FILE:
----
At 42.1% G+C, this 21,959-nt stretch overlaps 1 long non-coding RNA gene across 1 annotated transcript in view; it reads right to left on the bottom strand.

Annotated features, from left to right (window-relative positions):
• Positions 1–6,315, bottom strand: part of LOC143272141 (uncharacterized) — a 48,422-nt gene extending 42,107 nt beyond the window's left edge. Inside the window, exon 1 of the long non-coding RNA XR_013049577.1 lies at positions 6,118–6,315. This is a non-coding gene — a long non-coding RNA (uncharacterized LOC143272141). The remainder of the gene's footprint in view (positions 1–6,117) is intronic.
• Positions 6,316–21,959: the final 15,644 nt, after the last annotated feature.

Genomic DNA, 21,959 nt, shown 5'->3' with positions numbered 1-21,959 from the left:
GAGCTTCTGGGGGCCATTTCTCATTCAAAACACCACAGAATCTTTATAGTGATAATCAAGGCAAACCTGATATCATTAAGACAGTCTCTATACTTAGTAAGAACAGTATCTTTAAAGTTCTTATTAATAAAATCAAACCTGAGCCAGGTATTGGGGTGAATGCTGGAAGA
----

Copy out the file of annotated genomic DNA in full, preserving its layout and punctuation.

At 42.1% G+C, this 21,959-nt stretch overlaps 1 long non-coding RNA gene across 1 annotated transcript in view; it reads right to left on the bottom strand.

Annotated features, from left to right (window-relative positions):
• Positions 1–6,315, bottom strand: part of LOC143272141 (uncharacterized) — a 48,422-nt gene extending 42,107 nt beyond the window's left edge. Inside the window, exon 1 of the long non-coding RNA XR_013049577.1 lies at positions 6,118–6,315. This is a non-coding gene — a long non-coding RNA (uncharacterized LOC143272141). The remainder of the gene's footprint in view (positions 1–6,117) is intronic.
• Positions 6,316–21,959: the final 15,644 nt, after the last annotated feature.

Genomic DNA, 21,959 nt, shown 5'->3' with positions numbered 1-21,959 from the left:
GAGCTTCTGGGGGCCATTTCTCATTCAAAACACCACAGAATCTTTATAGTGATAATCAAGGCAAACCTGATATCATTAAGACAGTCTCTATACTTAGTAAGAACAGTATCTTTAAAGTTCTTATTAATAAAATCAAACCTGAGCCAGGTATTGGGGTGAATGCTGGAAGA